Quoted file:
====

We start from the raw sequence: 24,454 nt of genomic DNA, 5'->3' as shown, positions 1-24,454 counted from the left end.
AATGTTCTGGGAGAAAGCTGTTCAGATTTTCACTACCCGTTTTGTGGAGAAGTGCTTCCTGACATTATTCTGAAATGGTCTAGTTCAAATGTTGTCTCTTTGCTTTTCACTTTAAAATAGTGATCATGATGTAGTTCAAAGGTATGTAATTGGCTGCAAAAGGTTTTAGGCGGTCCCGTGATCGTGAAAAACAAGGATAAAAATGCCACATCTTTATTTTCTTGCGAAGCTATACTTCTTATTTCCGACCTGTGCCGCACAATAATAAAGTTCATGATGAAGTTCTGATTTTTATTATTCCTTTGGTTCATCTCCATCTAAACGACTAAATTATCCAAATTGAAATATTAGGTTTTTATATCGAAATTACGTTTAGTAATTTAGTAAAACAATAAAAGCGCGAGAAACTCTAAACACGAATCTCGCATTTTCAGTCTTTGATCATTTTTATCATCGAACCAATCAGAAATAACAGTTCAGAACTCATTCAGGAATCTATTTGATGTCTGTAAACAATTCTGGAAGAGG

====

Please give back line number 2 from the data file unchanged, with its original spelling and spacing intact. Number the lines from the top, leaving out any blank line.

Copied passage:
AATGTTCTGGGAGAAAGCTGTTCAGATTTTCACTACCCGTTTTGTGGAGAAGTGCTTCCTGACATTATTCTGAAATGGTCTAGTTCAAATGTTGTCTCTTTGCTTTTCACTTTAAAATAGTGATCATGATGTAGTTCAAAGGTATGTAATTGGCTGCAAAAGGTTTTAGGCGGTCCCGTGATCGTGAAAAACAAGGATAAAAATGCCACATCTTTATTTTCTTGCGAAGCTATACTTCTTATTTCCGACCTGTGCCGCACAATAATAAAGTTCATGATGAAGTTCTGATTTTTATTATTCCTTTGGTTCATCTCCATCTAAACGACTAAATTATCCAAATTGAAATATTAGGTTTTTATATCGAAATTACGTTTAGTAATTTAGTAAAACAATAAAAGCGCGAGAAACTCTAAACACGAATCTCGCATTTTCAGTCTTTGATCATTTTTATCATCGAACCAATCAGAAATAACAGTTCAGAACTCATTCAGGAATCTATTTGATGTCTGTAAACAATTCTGGAAGAGG